Vaccine Development for Epstein-Barr Virus

  • Jeffrey I. Cohen
Part of the Advances in Experimental Medicine and Biology book series (AEMB, volume 1045)


Epstein-Barr virus (EBV) is the primary cause of infectious mononucleosis and is associated with several malignancies, including nasopharyngeal carcinoma, gastric carcinoma, Hodgkin lymphoma, Burkitt lymphoma, and lymphomas in immunocompromised persons, as well as multiple sclerosis. A vaccine is currently unavailable. While monomeric EBV gp350 was shown in a phase 2 trial to reduce the incidence of infectious mononucleosis, but not the rate of EBV infection, newer formulations of gp350 including multimeric forms, viruslike particles, and nanoparticles may be more effective. A vaccine that also includes additional viral glycoproteins, lytic proteins, or latency proteins might improve the effectiveness of an EBV gp350 vaccine. Clinical trials to determine if an EBV vaccine can reduce the rate of infectious mononucleosis or posttransplant lymphoproliferative disease should be performed. The former is important since infectious mononucleosis can be associated with debilitating fatigue as well as other complications, and EBV infectious mononucleosis is associated with increased rates of Hodgkin lymphoma and multiple sclerosis. A vaccine to reduce EBV posttransplant lymphoproliferative disease would be an important proof of principle to prevent an EBV-associated malignancy. Trials of an EBV vaccine to reduce the incidence of Hodgkin lymphoma, multiple sclerosis, or Burkitt lymphoma would be difficult but feasible.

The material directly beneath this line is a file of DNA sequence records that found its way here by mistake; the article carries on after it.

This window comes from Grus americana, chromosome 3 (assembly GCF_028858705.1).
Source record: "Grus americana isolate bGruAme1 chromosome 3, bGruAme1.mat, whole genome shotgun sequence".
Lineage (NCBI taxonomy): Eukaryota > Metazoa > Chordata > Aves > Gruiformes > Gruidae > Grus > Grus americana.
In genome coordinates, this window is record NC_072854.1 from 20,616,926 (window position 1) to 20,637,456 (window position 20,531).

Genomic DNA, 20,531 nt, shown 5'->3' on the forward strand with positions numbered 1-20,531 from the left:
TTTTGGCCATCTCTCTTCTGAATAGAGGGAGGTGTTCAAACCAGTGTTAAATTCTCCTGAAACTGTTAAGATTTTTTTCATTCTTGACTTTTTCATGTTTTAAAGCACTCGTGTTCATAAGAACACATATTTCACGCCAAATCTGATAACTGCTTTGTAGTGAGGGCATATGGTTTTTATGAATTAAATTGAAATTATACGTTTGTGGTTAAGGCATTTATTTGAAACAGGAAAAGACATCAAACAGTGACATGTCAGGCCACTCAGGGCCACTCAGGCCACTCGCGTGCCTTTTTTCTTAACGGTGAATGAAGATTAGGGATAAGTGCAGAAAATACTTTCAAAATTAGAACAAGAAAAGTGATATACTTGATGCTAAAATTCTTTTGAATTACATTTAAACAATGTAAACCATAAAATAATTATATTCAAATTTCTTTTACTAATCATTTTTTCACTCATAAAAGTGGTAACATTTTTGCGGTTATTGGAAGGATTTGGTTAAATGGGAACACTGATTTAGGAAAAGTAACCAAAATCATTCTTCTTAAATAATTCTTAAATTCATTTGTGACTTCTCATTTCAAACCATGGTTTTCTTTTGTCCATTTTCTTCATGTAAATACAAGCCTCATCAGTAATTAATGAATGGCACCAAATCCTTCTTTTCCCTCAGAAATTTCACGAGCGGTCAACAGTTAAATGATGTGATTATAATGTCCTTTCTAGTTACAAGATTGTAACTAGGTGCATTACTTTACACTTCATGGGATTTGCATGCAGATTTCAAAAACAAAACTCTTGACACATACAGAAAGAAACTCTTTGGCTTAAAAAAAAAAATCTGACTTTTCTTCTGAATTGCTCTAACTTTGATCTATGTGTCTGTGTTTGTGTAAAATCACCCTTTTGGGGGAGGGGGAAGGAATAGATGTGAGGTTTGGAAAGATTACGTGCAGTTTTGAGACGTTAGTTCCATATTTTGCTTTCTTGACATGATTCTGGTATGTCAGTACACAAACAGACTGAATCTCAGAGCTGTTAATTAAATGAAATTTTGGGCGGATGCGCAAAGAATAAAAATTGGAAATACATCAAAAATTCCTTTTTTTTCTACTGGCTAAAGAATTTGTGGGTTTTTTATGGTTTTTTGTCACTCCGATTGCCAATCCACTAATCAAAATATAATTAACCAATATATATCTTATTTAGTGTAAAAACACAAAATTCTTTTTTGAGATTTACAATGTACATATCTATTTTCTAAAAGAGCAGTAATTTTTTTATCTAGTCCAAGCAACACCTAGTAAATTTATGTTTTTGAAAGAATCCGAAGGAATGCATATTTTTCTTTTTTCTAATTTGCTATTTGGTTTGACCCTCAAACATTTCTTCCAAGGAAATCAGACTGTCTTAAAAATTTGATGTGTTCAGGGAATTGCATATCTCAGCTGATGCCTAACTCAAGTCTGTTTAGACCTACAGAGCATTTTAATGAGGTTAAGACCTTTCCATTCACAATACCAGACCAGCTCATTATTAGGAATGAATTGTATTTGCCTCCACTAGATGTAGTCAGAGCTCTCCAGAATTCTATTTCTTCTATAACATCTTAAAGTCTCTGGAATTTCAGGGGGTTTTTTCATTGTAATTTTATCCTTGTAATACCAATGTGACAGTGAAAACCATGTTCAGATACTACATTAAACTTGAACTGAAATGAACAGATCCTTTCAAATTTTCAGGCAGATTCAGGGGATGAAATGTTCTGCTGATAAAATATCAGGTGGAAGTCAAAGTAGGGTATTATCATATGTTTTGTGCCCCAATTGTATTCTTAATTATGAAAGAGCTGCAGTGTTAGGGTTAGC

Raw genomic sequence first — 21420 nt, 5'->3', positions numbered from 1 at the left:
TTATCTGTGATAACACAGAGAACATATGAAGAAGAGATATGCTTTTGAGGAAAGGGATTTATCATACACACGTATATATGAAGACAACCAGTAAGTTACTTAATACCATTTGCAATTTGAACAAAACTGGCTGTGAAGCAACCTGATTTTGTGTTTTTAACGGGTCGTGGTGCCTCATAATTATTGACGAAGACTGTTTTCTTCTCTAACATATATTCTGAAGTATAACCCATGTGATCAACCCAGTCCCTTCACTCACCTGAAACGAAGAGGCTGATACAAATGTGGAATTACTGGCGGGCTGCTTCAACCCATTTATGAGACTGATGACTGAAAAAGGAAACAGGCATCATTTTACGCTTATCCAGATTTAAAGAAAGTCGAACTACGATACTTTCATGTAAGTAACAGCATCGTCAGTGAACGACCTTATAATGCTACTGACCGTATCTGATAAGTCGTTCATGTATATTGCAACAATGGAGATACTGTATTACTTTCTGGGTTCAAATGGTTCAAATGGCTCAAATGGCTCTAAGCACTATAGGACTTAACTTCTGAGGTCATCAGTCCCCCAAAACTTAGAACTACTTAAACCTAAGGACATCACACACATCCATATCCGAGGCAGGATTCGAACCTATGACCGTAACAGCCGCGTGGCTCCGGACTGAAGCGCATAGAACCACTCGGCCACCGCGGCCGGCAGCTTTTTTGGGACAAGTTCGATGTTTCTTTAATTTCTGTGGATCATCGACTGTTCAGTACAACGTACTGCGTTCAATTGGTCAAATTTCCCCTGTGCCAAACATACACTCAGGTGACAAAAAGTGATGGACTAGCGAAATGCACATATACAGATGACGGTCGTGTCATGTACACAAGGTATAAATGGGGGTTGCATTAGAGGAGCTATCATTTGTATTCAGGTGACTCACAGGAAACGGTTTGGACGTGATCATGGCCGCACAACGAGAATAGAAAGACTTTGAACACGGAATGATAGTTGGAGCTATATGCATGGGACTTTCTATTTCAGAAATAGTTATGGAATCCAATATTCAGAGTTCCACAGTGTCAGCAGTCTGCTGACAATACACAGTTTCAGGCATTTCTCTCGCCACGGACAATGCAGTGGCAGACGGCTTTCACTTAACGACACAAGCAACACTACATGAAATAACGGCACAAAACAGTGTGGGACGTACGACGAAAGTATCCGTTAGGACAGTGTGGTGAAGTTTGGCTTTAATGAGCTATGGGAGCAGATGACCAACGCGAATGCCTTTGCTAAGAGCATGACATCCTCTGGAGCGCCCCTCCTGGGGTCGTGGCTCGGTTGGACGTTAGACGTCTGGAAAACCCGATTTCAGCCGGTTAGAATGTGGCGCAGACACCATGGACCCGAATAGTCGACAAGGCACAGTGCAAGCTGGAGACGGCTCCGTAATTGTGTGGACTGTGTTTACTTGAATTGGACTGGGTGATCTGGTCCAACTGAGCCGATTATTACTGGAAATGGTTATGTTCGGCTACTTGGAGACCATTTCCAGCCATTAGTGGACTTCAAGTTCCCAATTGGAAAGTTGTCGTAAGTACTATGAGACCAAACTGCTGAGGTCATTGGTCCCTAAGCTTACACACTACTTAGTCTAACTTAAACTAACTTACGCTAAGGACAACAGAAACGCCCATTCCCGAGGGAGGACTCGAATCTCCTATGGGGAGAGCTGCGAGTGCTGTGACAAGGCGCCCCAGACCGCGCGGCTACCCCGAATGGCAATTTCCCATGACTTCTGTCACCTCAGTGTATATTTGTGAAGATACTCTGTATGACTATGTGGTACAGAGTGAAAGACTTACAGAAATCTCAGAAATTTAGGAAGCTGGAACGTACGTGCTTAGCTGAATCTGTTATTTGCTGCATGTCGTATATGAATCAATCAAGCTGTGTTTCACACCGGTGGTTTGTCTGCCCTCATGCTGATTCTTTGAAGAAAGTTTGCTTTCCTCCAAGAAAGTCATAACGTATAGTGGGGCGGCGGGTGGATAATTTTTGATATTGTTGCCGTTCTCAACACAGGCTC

Epstein-Barr virus Infectious mononucleosis Nasopharyngeal carcinoma Burkitt lymphoma Hodgkin lymphoma Gastric carcinoma 



This work was supported by the intramural research program of the National Institute of Allergy and Infectious Diseases.


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© Springer Nature Singapore Pte Ltd. (outside the USA) 2018

Authors and Affiliations

  1. 1.Laboratory of Infectious DiseasesNational Institutes of HealthBethesdaUSA

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